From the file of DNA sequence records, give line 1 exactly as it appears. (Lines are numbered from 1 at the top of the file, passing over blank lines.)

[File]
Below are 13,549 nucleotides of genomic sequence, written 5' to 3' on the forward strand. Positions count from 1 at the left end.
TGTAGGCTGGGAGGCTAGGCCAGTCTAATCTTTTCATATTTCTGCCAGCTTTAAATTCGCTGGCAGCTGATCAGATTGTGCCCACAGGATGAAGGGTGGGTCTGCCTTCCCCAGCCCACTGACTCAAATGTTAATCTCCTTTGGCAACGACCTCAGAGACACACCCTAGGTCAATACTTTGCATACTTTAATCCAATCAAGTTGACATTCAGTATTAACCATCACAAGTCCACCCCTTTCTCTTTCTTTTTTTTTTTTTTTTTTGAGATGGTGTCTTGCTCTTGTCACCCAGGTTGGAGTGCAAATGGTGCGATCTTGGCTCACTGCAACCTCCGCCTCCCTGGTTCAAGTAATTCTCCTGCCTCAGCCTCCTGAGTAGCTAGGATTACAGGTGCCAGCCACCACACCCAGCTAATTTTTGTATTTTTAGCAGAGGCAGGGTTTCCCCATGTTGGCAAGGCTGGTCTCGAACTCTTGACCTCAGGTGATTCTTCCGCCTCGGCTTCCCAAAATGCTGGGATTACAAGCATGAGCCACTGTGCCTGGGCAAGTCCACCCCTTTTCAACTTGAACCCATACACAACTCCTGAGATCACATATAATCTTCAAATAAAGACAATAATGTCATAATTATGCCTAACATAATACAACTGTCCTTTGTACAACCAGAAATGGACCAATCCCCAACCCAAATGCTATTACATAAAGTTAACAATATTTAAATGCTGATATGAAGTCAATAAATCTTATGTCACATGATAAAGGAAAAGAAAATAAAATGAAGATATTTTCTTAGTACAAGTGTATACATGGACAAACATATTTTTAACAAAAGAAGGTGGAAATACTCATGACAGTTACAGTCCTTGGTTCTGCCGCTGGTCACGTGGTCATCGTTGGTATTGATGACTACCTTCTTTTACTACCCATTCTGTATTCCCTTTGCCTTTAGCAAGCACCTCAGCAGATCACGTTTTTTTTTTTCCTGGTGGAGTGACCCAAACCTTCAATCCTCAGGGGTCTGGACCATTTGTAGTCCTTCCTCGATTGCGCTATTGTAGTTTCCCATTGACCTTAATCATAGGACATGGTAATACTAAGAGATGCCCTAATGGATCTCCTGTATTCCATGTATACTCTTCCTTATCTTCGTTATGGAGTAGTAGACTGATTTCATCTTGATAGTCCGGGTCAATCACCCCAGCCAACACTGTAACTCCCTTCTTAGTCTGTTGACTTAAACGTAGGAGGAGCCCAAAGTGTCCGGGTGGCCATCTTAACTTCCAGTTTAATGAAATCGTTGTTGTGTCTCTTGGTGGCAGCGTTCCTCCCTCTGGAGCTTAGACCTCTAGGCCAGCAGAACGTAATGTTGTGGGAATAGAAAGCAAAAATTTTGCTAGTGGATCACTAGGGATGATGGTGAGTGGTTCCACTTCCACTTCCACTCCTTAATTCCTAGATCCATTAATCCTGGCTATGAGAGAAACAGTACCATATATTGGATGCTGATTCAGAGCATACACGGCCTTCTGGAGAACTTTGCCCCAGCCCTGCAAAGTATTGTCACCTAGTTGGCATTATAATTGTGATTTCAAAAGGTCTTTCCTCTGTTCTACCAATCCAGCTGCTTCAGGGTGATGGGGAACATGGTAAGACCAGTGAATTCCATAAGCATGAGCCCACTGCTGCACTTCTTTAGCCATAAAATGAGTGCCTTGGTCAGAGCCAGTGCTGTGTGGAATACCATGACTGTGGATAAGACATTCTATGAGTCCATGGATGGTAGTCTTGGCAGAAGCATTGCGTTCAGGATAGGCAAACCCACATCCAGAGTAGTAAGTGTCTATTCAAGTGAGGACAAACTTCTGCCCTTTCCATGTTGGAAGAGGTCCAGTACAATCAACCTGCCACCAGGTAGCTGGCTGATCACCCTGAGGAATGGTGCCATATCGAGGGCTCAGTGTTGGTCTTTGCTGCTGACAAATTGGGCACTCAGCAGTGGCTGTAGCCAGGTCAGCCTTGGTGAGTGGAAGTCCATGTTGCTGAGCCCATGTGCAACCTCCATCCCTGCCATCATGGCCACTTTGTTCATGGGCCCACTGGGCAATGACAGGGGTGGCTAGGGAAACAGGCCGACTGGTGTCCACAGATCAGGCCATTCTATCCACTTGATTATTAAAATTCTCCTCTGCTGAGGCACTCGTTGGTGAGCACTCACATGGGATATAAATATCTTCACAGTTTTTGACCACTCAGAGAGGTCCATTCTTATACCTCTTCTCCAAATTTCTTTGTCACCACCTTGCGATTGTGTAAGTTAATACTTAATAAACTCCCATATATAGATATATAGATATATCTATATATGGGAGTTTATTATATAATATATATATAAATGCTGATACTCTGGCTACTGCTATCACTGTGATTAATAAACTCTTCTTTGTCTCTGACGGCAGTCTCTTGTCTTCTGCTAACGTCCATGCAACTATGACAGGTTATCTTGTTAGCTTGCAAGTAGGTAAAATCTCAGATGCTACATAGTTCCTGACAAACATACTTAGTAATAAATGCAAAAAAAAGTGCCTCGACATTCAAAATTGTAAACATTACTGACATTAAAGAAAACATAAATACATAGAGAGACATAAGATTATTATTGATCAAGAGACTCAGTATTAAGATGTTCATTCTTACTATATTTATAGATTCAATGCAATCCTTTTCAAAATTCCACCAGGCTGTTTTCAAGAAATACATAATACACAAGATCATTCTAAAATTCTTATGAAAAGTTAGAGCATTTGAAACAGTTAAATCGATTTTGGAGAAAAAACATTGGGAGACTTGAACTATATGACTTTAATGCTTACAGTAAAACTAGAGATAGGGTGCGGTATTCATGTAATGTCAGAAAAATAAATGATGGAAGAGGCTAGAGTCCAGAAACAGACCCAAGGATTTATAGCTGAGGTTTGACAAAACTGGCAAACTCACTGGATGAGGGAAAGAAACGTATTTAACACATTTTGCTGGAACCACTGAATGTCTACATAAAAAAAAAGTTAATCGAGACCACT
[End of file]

Below are 13,549 nucleotides of genomic sequence, written 5' to 3' on the forward strand. Positions count from 1 at the left end.